Mandatory mask usage, maximum ventilation, air purifiers and time limits are four of the most useful and actionable tools for coffee shop owners in keeping their employees and customers safe from the spread of COVID-19, according to the lessons from a new video called “The Science of COVID-19 Safety for Coffee Businesses.”
As fate would have it, one of the United States’ leading voices on how moisture molecules move through the air — a hot topic in the COVID-19 pandemic era — also happens to be a Grade A coffee geek.
That person is William Ristenpart, a chemical engineer at UC Davis who specializes in “complex transport phenomena,” such as how airborne pathogens are disbursed. He’s also the director of the UC Davis Coffee Center.
“These worlds collided when it comes to COVID-19,” Peter Giuliano, the chief research officer of the Specialty Coffee Association, which is engaged in multiple collaborations with the UC Davis Coffee Center, recently told Daily Coffee News.
One of their most fascinating collaborations to date has resulted in the educational and instructional video for coffee shop owners wishing to protect their businesses from the spread of the disease, particularly as the colder weather moves in.
In the four-part video spanning nearly two hours, Ristenpart walks viewers through a number fundamental concepts related to airborne disease transmission, and specifically how COVID-19 is spread through exposure to droplets — typically from mask-less people speaking directly at other people — or through exposure to aerosolized particles, which may float around the room with the breeze much like aromas.
This is required viewing for any coffee shop owner or manager, or for anyone interested in better understanding how this disease is spread. It also clears up numerous misconceptions surrounding transmission and the safety of indoor environments.
We won’t attempt to summarize it all, but we will focus on the four major takeaways as outlined in part four of the video, in which Ristenpart applies the lessons and theories learned through the first three parts to coffee shop operations.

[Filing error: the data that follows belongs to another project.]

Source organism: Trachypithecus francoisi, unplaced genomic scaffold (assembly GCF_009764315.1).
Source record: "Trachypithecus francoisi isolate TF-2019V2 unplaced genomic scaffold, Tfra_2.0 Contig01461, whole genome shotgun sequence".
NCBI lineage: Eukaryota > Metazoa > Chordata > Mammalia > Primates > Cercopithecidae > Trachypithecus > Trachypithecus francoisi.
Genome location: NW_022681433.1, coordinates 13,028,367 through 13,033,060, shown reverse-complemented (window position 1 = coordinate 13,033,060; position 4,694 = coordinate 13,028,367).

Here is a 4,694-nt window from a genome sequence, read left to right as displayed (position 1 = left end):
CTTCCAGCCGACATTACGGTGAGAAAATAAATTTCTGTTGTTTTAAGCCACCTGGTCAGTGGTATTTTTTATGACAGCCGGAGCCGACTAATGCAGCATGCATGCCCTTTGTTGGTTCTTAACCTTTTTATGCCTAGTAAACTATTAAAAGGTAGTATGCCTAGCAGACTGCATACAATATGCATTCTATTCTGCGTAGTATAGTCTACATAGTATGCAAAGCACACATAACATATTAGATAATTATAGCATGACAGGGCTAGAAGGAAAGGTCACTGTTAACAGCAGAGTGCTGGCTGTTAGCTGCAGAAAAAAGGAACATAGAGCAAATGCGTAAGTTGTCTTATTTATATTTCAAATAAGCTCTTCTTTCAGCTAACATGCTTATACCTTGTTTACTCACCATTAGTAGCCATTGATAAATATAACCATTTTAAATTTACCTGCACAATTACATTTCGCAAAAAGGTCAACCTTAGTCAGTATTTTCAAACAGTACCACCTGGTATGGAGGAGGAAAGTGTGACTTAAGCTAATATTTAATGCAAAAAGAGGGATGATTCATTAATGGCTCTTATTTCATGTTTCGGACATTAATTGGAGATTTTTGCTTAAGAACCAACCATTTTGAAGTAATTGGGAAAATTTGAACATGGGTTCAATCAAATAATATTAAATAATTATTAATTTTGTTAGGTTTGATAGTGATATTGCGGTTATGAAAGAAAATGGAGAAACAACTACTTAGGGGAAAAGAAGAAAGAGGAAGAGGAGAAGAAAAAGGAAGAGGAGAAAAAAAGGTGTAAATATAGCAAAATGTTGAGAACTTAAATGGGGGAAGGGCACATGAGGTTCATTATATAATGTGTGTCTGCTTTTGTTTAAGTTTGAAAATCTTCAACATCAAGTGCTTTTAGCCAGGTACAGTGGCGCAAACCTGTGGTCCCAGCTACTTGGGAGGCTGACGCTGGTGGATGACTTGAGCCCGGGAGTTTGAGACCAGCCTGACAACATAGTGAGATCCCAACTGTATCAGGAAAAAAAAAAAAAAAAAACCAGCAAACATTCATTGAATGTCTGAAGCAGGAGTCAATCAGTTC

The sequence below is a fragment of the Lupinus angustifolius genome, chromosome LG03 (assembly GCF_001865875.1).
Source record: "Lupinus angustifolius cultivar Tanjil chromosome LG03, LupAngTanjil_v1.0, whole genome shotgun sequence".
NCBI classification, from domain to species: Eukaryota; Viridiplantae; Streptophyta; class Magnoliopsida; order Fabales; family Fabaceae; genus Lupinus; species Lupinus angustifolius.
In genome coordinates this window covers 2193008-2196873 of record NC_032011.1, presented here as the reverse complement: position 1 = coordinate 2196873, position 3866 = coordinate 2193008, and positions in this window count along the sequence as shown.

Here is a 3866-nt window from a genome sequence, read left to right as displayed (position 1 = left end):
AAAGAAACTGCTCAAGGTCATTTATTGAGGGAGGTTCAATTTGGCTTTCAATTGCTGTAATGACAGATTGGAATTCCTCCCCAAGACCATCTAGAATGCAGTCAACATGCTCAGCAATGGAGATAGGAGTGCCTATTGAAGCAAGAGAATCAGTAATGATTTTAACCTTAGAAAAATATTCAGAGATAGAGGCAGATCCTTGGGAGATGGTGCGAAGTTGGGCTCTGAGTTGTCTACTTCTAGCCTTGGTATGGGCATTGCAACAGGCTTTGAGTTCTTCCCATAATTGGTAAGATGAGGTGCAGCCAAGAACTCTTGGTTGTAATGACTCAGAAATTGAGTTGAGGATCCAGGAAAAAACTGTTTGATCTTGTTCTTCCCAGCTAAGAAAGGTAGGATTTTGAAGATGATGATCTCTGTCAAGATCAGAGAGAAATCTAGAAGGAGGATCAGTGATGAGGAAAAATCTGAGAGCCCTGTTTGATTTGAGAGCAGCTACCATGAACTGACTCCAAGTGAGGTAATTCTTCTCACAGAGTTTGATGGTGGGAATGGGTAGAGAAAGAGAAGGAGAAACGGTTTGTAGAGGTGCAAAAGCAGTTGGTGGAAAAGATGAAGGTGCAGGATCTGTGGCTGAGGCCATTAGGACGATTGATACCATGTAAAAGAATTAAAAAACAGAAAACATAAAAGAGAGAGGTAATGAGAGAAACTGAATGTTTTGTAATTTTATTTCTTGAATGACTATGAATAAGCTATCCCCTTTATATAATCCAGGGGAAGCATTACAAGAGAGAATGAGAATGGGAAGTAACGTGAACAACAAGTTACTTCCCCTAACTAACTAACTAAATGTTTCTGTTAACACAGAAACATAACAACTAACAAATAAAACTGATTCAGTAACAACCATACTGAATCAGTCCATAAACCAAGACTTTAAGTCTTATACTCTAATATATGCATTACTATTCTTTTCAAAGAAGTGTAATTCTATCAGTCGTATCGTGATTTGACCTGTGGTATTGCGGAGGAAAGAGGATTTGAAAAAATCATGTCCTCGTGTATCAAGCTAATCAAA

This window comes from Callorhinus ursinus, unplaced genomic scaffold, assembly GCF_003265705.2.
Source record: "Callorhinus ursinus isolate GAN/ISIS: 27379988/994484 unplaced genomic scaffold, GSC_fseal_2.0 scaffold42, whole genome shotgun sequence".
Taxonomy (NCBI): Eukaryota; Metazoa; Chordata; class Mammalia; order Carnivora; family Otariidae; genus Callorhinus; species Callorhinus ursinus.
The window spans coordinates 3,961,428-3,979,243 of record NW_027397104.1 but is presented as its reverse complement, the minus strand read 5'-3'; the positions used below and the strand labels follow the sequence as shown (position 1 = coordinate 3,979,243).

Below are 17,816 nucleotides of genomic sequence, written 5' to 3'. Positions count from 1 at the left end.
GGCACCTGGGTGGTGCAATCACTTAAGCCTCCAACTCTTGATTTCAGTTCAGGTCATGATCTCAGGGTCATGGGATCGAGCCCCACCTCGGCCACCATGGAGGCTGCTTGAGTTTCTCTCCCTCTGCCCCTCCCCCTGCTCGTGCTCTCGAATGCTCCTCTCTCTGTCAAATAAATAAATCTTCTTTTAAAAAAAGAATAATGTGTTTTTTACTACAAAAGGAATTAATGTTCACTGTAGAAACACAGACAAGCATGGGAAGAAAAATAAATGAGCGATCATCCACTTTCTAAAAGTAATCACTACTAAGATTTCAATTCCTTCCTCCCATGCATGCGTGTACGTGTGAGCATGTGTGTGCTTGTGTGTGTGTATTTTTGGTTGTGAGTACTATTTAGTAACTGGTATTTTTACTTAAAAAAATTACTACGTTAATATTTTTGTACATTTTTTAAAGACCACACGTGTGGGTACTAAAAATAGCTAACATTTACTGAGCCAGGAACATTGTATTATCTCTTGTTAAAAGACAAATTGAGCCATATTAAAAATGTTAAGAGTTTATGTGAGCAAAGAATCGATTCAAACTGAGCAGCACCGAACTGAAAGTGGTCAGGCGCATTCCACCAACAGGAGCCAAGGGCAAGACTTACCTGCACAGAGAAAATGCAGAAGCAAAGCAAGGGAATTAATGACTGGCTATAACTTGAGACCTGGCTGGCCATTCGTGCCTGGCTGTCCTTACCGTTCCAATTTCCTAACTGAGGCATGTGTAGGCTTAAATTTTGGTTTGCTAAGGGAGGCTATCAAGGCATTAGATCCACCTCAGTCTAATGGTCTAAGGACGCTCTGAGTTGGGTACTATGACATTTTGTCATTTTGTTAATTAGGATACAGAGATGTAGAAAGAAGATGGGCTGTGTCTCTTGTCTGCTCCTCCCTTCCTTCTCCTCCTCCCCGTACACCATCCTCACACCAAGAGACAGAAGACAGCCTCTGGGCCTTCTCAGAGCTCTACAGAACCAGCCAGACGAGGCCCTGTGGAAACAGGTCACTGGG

Masks Are Mandatory
The video repeatedly cites a well-documented “super-spreader” event at a Starbucks on the outskirts of Seoul, South Korea, where it was determined that one infected but asymptomatic solo customer was seated for roughly two hours next to a ductless air-conditioning unit.
Contact tracing led officials to conclude that some 56 people were infected, likely from aerosolized particles from the customer’s breathing that were being spread through the shop by the AC unit. None of the employees, all of whom were wearing masks, were infected.
On the efficacy of masks in curbing transmission of COVID-19, Ristenpart said, “At least within the scientific community, it’s not controversial.”
In this section, Ristenpart also addressed the efficacy of plastic room dividers. While they can be useful at high-traffic coffee bar counters, there may be little advantage in investing in a complex series of dividers throughout the room, he said.
“These plastic dividers will help protect against plume spread — in other words, they’ll help protect against someone coughing directly in your face,” said Ristenpart. “But they’re going to do little or nothing to block aerosol spread through the room.”
Giulano told DCN that ventilation and airflow may be the biggest safety competency among coffee shops moving forward in the coming months. He likened its importance to that of food safety.
“I think it’s the biggest challenge for small business operators, and the biggest opportunity,” Giuliano said. “Every business owner should now know how their HVAC system is working and how much fresh air is being circulated… If people come away from this with that concept — I need to call my HVAC person tomorrow — that will be a huge win.”
Ventilation hinges on the HVAC industry standard metric of air changes per hour, or ACH — i.e., how many times per hour the indoor air is fully replaced by fresh air that has been introduced to the indoor environment, not merely recirculated.